If you do any electronics work–especially digital signal processing–you probably know that any signal can be decomposed into a bunch of sine waves. Conversely, you can generate any signal by adding up a bunch of sine waves. For example, consider a square wave. A square wave of frequency F can be made with a sine wave of frequency F along with all of its odd harmonics (that is, 3F, 5F, 7F, etc.). Of course, to get a perfect square wave, you need an infinite number of odd harmonics, but in practice only a few will do the job.
Like a lot of abstract concepts, it is easy to understand the basic premise and you could look up any of the mathematical algorithms that can take a signal and perform a Fourier transform on it. But can you visualize why the transform works the way it does? If you can’t (or even if you can), you should check out [Mehmet’s] MATLAB visualization of harmonic circles. If you don’t have MATLAB yourself, you can always check out the video (see below).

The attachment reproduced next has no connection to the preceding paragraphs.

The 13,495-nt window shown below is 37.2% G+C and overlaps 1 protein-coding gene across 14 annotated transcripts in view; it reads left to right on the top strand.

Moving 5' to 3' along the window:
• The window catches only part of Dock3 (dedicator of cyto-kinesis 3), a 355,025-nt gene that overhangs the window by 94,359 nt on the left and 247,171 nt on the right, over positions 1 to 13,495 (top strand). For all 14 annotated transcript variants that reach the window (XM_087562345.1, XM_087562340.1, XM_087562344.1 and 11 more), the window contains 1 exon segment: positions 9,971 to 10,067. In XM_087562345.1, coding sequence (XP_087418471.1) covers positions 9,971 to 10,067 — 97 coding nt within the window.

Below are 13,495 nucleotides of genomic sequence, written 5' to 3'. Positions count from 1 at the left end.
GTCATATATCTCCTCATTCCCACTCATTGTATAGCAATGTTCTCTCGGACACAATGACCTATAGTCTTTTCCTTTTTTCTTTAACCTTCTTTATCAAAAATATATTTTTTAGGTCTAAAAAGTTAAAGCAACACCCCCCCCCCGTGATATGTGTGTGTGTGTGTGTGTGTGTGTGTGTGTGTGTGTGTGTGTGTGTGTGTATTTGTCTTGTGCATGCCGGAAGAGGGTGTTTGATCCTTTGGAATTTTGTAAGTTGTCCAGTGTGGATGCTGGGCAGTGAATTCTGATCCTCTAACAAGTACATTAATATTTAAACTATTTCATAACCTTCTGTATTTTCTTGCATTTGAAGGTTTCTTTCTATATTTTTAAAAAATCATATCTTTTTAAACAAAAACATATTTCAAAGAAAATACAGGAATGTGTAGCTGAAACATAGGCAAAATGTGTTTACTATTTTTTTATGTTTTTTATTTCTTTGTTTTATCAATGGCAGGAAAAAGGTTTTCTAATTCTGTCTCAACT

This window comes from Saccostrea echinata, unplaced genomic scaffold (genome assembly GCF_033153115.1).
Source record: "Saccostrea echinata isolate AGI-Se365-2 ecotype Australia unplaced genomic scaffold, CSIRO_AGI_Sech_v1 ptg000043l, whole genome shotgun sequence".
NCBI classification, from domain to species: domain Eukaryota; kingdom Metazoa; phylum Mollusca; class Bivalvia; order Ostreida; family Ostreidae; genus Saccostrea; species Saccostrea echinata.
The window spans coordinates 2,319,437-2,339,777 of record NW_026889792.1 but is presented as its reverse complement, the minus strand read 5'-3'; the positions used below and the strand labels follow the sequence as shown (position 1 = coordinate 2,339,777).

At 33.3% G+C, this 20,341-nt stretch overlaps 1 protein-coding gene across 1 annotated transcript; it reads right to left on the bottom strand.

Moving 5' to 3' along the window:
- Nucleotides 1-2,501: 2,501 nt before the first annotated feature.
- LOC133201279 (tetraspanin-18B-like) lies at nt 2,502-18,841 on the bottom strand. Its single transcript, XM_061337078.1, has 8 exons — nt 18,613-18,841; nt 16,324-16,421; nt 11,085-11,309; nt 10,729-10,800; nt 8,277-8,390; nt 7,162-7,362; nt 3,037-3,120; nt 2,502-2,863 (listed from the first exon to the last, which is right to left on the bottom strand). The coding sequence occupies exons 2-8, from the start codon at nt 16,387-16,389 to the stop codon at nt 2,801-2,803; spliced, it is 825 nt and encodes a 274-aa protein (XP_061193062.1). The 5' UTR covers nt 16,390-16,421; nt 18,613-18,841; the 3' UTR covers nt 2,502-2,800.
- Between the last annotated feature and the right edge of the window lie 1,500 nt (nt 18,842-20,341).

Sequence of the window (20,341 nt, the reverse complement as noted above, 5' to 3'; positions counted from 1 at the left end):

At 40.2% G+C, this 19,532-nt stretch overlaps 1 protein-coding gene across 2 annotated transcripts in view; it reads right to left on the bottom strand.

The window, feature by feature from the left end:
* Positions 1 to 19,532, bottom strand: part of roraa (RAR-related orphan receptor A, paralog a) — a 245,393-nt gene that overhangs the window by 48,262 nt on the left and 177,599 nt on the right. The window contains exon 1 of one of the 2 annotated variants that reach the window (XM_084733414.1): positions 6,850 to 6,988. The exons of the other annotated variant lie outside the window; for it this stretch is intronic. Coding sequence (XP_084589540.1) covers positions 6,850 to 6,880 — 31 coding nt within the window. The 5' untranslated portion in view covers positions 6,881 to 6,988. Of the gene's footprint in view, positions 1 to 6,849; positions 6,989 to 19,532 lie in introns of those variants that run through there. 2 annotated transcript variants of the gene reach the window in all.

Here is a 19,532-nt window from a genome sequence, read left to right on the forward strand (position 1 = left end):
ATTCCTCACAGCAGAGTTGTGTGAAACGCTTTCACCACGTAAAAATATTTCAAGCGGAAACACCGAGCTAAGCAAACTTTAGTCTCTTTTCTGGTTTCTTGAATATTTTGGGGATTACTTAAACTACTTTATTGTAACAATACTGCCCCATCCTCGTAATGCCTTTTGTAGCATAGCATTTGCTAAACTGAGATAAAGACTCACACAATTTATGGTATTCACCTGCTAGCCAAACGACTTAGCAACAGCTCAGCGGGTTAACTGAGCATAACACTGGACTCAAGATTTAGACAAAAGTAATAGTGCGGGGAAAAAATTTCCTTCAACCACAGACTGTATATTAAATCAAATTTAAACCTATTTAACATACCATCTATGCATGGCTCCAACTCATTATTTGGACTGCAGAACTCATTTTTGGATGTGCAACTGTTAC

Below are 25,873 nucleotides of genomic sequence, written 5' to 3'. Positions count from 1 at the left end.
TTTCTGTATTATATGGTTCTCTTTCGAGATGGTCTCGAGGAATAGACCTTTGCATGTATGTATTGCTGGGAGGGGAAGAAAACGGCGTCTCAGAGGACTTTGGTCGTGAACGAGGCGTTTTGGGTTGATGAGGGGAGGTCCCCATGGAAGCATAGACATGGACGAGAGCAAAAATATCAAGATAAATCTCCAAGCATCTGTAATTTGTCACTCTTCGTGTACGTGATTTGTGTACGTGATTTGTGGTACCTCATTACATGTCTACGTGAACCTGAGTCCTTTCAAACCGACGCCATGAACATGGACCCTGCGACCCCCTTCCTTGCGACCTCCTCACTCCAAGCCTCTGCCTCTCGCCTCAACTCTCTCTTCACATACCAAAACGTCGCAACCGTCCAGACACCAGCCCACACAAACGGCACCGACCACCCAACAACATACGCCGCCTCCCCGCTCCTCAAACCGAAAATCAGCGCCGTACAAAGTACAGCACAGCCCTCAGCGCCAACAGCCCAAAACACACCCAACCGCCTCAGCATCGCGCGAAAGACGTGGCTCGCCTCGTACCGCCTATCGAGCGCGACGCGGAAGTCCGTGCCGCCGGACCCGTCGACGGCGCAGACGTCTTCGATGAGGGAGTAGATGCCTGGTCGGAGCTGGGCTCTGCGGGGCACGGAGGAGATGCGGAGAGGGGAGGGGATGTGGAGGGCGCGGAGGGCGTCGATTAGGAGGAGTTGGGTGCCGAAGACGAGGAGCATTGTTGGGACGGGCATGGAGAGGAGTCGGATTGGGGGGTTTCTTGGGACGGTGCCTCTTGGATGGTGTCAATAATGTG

The first part of the video makes the point (visually) that a sine wave is really just a point on a rotating circle moving through time. The second part shows how those circles moving together describe a square wave with ripple. If you haven’t been able to visualize a sum of sine waves, the video will be a real eye-opener.
We’ve talked about a similar (but much older) video a few years back, but the state of animation has apparently advanced a bit since then. You might also enjoy [Bill Herd’s] take on sine and square waves.